It’s the latest reality show to make waves on ITV, and it has already created ripples in the pool of prime-time Saturday-night telly. Splash! places Olympic diver Tom Daley in a mentor role to 15 celebrities as they compete in a Strictly-style diving competition. The show seems to be pulling in both viewers and a swathe of scathing reviews. So can Splash! be considered a success, or is ITV plumbing the depths?
The coveted Saturday night slot is usually reserved for the top reality show du jour. Previous prime-time shows like I’m a Celebrity…, Strictly Come Dancing, The X Factor, Britain’s Got Talent and The Voice have set expectations high, with millions of viewers tuning in each week for a fix of throwaway entertainment. Although the first episode of Splash! snagged an impressive average of 5.3 million viewers, it also spawned reams of negative reviews and blog posts slamming the show.
The Mirror referred to the 90-minute programme as “water torture” and called it a “cynical slice of rancid opportunism” – strong words for a paper that has continued to publish coverage of the show as it unfolds each week, printing regular news pieces about Splash! and its cast of C-list celebs. If readers are still clicking on headlines linked to the programme and viewers are tuning in each week despite the flood of bad press, it seems fair to say that Splash! may be something of a hit, rather than a belly flop.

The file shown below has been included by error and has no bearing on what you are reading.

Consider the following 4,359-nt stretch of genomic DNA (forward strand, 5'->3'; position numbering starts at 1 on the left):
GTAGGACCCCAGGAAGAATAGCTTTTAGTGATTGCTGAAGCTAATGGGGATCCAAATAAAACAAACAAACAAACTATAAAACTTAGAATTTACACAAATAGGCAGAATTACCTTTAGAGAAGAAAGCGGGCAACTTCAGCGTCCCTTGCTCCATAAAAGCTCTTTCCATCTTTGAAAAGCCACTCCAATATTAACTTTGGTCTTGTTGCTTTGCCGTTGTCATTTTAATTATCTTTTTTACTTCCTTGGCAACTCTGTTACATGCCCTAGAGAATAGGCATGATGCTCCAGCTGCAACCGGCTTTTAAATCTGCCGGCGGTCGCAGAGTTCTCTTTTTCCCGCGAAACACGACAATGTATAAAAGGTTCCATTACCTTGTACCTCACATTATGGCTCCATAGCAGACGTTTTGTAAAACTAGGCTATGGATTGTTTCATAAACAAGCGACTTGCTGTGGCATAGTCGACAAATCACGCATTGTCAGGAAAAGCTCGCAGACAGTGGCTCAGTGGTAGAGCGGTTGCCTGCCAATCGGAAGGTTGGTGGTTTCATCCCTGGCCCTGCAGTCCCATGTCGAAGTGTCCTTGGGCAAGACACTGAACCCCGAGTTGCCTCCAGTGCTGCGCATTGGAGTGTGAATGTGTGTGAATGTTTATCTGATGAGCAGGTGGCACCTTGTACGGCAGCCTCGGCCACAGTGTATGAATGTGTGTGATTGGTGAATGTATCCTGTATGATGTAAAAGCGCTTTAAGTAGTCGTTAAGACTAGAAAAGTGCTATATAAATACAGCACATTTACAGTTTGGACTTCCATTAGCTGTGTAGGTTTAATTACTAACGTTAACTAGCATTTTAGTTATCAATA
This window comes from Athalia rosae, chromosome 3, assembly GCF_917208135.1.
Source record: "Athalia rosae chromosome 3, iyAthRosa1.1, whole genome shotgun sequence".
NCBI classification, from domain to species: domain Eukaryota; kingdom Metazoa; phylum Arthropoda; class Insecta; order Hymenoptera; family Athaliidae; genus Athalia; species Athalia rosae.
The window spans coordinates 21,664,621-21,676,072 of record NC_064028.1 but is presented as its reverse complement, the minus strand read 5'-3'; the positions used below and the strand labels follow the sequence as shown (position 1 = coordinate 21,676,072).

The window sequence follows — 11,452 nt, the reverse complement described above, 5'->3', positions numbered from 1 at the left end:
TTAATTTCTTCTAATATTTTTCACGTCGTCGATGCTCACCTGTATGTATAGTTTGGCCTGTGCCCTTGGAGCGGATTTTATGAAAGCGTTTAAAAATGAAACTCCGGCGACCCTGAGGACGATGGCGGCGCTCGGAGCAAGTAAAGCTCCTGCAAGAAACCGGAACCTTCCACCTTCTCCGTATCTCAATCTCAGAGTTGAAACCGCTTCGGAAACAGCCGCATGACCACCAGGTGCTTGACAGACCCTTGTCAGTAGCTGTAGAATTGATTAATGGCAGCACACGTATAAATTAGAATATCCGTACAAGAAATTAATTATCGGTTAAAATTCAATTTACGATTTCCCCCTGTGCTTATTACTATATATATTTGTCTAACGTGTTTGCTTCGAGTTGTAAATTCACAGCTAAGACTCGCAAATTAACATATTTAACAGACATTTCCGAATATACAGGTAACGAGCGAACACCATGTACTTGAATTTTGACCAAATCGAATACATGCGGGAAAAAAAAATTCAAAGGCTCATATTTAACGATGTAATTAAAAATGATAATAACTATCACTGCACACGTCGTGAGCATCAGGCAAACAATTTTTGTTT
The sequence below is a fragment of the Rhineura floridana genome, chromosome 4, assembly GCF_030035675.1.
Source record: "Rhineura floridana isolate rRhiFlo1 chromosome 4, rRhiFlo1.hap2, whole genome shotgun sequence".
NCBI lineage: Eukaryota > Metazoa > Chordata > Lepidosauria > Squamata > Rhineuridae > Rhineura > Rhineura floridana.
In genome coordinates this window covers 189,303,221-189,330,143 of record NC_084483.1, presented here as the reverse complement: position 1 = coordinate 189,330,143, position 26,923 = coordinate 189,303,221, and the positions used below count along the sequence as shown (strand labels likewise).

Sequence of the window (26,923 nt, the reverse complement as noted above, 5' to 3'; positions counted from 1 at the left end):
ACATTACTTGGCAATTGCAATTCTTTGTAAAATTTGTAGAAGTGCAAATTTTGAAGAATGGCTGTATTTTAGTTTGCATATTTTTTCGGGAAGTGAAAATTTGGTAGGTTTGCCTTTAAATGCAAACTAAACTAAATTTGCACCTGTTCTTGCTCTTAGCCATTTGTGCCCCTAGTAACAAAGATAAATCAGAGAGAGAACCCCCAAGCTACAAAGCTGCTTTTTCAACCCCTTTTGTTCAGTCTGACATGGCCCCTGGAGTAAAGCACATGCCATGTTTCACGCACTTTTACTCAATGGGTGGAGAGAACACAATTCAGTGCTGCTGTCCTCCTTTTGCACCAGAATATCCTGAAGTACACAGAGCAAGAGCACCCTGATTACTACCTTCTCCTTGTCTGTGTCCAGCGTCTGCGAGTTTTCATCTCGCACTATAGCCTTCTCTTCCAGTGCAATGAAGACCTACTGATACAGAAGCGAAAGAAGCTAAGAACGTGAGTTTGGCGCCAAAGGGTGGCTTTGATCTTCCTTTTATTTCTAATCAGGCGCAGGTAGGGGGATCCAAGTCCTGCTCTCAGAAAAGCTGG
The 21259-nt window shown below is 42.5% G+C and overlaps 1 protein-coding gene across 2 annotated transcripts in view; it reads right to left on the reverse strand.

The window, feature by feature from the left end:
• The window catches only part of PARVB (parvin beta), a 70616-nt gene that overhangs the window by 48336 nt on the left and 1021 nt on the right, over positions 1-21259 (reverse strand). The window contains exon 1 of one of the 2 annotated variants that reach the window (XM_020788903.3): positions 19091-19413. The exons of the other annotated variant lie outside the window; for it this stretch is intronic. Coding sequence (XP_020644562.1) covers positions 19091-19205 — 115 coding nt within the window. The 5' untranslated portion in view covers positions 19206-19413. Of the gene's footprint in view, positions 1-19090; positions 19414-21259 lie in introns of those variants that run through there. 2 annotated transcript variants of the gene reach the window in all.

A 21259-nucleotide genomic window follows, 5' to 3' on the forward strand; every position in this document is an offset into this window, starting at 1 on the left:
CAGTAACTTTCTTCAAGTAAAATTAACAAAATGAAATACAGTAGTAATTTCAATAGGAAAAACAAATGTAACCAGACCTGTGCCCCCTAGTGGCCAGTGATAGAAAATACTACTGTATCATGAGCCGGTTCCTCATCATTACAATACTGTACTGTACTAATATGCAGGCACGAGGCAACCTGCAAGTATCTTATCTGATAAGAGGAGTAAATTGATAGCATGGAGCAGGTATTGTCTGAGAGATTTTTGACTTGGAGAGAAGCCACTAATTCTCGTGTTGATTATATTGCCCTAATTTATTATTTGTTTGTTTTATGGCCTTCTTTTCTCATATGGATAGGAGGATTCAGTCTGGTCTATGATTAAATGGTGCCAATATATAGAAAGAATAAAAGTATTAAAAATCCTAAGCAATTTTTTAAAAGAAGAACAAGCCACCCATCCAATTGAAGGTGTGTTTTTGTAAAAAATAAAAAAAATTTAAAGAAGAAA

Viewing figures may be undeniably good, but whether Splash! is top-quality viewing or just another excuse to ogle celebs in the latest swimwear remains to be seen. British Swimming chief executive David Sparkes sides with the critics, claiming that 18-year-old Tom Daley is squandering his talent on sponsorship deals and media opportunities. “He should look at the example of skaters Torvill and Dean who waited until the end of their competitive careers before doing such programmes,” he elaborated. “I’m concerned Tom is putting the cart before the horse and I’ve expressed those concerns to his agent.”
Debbie Daley, Tom’s mother, has fiercely defended both the merits of Splash! and Tom’s role in the programme, stating in an open letter to David Sparkes that “it promotes a key sport” and that “a lot of grandparents, mums, teenagers and kids loved it”.
Perhaps Debbie Daley has underlined an interesting reason as to why the high viewing figures for Splash! should be celebrated instead of questioned. In the same way that Britain’s Got Talent winners Diversity inspired increased public interest in street dance, or Strictly boosted ballroom dancing as a mainstream hobby, might Splash! in fact represent a positive way forward for reality shows? Perhaps it’s time we saw fewer celebs eating live bugs on TV and more of them inspiring and motivating Britain to get active….